• First movers and fast followers
      • First movers – inventors of disruptive technologies
      • Fast followers – firms with the size and resources to capitalize on that technology
    • How Information Systems Impact Organizations and Business Firms
      • Economic impacts
      • IT changes relative costs of capital and the costs of information
      • Information systems technology is a factor of production, like capital and labor
      • IT affects the cost and quality of information and changes economics of information
      • Information technology helps firms contract in size because it can reduce transaction costs (the cost of participating in markets)
      • Outsourcing
    • Continued…..
      • Transaction cost theory
      • Firms seek to economize on cost of participating in market (transaction costs)
      • IT lowers market transaction costs for firm, making it worthwhile for firms to transact with other firms rather than grow the number of employees
    • Continued…..
      The Transaction Cost Theory of the Impact of Information Technology on the Organization
    • Continued…..
      • Agency theory:
      • Firm is nexus of contracts among self-interested parties requiring supervision
      • Firms experience agency costs (the cost of managing and supervising) which rise as firm grows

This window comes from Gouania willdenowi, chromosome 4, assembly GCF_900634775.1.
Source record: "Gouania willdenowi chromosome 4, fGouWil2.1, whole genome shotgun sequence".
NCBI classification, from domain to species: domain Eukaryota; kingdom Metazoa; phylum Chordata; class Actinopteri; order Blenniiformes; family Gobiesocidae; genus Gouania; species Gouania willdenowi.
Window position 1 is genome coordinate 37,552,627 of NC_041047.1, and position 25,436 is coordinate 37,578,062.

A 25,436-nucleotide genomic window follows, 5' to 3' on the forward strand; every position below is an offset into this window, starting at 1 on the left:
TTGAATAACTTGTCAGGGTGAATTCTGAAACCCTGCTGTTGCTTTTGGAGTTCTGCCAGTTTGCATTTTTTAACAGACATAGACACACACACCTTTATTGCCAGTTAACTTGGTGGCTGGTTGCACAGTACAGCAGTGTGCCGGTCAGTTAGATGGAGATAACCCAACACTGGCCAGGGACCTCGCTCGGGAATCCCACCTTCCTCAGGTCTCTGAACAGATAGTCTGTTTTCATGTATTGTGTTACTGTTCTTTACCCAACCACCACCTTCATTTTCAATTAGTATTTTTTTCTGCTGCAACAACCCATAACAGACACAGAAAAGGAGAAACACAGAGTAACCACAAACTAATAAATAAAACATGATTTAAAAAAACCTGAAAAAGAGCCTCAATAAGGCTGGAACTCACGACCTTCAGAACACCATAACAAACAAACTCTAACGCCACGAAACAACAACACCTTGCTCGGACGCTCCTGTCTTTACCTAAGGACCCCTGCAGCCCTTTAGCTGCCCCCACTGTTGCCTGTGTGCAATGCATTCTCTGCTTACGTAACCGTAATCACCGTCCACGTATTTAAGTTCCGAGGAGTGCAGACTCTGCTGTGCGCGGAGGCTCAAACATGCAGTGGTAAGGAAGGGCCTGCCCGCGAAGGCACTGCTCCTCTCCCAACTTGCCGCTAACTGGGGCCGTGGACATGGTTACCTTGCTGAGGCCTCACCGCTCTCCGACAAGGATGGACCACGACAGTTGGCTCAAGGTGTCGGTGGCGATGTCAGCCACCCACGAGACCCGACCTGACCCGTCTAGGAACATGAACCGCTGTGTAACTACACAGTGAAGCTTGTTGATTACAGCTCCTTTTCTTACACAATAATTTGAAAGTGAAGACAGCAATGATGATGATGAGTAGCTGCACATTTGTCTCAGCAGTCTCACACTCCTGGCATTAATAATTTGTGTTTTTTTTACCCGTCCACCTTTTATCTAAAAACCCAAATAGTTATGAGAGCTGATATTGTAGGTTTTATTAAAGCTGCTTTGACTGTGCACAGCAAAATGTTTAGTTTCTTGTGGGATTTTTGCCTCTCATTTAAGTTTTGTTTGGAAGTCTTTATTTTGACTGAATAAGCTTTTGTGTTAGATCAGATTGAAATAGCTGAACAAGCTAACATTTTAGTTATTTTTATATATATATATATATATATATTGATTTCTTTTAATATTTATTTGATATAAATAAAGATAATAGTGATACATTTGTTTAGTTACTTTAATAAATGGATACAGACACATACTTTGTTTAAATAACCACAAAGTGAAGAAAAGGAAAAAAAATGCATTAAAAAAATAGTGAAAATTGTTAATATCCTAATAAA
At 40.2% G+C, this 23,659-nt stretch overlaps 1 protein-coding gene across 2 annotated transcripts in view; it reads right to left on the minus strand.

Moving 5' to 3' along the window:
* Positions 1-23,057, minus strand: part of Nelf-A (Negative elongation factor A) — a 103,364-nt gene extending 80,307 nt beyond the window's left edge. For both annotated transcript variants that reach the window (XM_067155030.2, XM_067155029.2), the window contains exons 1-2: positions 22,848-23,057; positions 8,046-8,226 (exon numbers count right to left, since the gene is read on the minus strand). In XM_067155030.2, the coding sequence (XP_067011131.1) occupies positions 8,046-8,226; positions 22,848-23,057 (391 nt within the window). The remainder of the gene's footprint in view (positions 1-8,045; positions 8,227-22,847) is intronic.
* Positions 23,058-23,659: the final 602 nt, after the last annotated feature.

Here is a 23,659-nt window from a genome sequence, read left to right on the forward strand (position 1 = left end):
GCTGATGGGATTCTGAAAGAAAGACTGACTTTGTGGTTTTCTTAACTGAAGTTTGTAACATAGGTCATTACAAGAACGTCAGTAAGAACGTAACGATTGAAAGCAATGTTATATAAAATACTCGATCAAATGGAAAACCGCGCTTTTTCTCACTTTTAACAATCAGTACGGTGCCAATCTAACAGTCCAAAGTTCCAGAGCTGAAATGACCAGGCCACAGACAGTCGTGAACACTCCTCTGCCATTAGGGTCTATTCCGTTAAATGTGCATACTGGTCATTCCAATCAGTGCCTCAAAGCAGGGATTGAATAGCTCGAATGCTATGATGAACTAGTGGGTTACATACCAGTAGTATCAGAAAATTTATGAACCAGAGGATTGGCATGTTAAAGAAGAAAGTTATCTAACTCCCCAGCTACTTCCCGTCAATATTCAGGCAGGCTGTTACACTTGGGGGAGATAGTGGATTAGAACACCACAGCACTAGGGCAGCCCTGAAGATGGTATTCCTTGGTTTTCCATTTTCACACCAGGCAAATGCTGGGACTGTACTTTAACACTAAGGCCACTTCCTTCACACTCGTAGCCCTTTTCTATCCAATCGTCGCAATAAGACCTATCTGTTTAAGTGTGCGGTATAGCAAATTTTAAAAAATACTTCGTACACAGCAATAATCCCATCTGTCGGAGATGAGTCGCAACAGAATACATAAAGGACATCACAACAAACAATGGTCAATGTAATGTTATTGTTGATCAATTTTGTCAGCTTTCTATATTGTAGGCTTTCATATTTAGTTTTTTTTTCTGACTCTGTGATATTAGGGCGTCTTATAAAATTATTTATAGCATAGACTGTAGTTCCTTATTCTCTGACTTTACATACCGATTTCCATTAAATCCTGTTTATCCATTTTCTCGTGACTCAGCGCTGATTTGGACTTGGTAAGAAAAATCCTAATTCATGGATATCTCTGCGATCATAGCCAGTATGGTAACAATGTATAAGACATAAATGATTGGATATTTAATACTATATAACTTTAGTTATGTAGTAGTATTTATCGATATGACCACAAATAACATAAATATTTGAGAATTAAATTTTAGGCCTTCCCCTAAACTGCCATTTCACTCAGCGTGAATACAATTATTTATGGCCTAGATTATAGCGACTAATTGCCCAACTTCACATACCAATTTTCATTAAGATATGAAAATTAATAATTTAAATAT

• IT can reduce agency costs, making it possible for firms to grow without adding to the costs of supervising, and without adding employees
    • Continued…..
      The Agency Cost Theory of the Impact of Information Technology on the Organization
    • Continued…..
      • Organizational and behavioral impacts
      • IT flattens organizations
      • Decision making pushed to lower levels
      • Fewer managers needed (IT enables faster decision making and increases span of control)
      • Postindustrial organizations
      • Organizations flatten because in postindustrial societies, authority increasingly relies on knowledge and competence rather than formal positions
    • Continued…..
      Flattening Organizations
    • Continued…..
      • Organizational resistance to change
      • Information systems become bound up in organizational politics because they influence access to a key resource – information
      • Information systems potentially change an organization’s structure, culture, politics, and work
      • Most common reason for failure of large projects is due to organizational and political resistance to change
    • Continued…..
      Organizational Resistance and the Mutually Adjusting Relationship Between Technology and the Organization
    • The Internet and organizations
      • The Internet increases the accessibility, storage, and distribution of information and knowledge for organizations
      • The Internet can greatly lower transaction and agency costs
      • Example: Large firm delivers internal manuals to employees via corporate Web site, saving millions of dollars in distribution costs
    • Central organizational factors to consider when planning a new system:
      • Environment
      • Structure
      • Hierarchy, specialization, routines, business processes
      • Culture and politics
      • Type of organization and style of leadership
      • Main interest groups affected by system; attitudes of end users
      • Tasks, decisions, and business processes the system will assist